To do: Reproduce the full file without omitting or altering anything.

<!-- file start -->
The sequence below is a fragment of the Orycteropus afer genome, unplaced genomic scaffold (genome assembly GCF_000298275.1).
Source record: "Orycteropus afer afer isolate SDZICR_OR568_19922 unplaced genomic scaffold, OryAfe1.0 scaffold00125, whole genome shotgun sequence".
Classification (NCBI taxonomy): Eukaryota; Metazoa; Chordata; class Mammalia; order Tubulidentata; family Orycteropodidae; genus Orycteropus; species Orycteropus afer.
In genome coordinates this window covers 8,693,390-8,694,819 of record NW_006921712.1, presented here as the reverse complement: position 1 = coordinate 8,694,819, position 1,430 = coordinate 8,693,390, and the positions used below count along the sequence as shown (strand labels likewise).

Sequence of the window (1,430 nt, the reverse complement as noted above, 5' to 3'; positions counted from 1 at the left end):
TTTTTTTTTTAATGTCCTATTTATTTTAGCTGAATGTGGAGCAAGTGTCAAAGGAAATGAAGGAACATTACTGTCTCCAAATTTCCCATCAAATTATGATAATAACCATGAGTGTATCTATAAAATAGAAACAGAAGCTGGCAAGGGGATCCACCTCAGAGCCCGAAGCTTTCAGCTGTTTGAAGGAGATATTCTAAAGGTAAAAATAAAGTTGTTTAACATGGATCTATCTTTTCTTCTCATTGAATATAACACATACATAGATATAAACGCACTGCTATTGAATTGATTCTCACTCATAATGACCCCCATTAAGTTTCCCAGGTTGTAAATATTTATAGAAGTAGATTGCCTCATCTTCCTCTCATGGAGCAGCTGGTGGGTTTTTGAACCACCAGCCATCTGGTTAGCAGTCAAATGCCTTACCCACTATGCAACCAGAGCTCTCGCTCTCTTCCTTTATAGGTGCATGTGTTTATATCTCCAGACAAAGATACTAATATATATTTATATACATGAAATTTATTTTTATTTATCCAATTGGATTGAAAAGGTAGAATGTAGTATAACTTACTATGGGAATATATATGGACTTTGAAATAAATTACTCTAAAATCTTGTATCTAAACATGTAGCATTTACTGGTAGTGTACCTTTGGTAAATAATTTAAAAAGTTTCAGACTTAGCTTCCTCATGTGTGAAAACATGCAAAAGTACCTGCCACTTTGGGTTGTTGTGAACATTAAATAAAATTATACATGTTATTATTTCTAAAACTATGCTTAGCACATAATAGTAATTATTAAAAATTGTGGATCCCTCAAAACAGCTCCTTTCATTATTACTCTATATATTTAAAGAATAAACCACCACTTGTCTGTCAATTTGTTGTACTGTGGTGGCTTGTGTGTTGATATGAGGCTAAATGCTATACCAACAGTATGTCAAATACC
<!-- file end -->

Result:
The sequence below is a fragment of the Orycteropus afer genome, unplaced genomic scaffold (genome assembly GCF_000298275.1).
Source record: "Orycteropus afer afer isolate SDZICR_OR568_19922 unplaced genomic scaffold, OryAfe1.0 scaffold00125, whole genome shotgun sequence".
Classification (NCBI taxonomy): Eukaryota; Metazoa; Chordata; class Mammalia; order Tubulidentata; family Orycteropodidae; genus Orycteropus; species Orycteropus afer.
In genome coordinates this window covers 8,693,390-8,694,819 of record NW_006921712.1, presented here as the reverse complement: position 1 = coordinate 8,694,819, position 1,430 = coordinate 8,693,390, and the positions used below count along the sequence as shown (strand labels likewise).

Sequence of the window (1,430 nt, the reverse complement as noted above, 5' to 3'; positions counted from 1 at the left end):
TTTTTTTTTTAATGTCCTATTTATTTTAGCTGAATGTGGAGCAAGTGTCAAAGGAAATGAAGGAACATTACTGTCTCCAAATTTCCCATCAAATTATGATAATAACCATGAGTGTATCTATAAAATAGAAACAGAAGCTGGCAAGGGGATCCACCTCAGAGCCCGAAGCTTTCAGCTGTTTGAAGGAGATATTCTAAAGGTAAAAATAAAGTTGTTTAACATGGATCTATCTTTTCTTCTCATTGAATATAACACATACATAGATATAAACGCACTGCTATTGAATTGATTCTCACTCATAATGACCCCCATTAAGTTTCCCAGGTTGTAAATATTTATAGAAGTAGATTGCCTCATCTTCCTCTCATGGAGCAGCTGGTGGGTTTTTGAACCACCAGCCATCTGGTTAGCAGTCAAATGCCTTACCCACTATGCAACCAGAGCTCTCGCTCTCTTCCTTTATAGGTGCATGTGTTTATATCTCCAGACAAAGATACTAATATATATTTATATACATGAAATTTATTTTTATTTATCCAATTGGATTGAAAAGGTAGAATGTAGTATAACTTACTATGGGAATATATATGGACTTTGAAATAAATTACTCTAAAATCTTGTATCTAAACATGTAGCATTTACTGGTAGTGTACCTTTGGTAAATAATTTAAAAAGTTTCAGACTTAGCTTCCTCATGTGTGAAAACATGCAAAAGTACCTGCCACTTTGGGTTGTTGTGAACATTAAATAAAATTATACATGTTATTATTTCTAAAACTATGCTTAGCACATAATAGTAATTATTAAAAATTGTGGATCCCTCAAAACAGCTCCTTTCATTATTACTCTATATATTTAAAGAATAAACCACCACTTGTCTGTCAATTTGTTGTACTGTGGTGGCTTGTGTGTTGATATGAGGCTAAATGCTATACCAACAGTATGTCAAATACC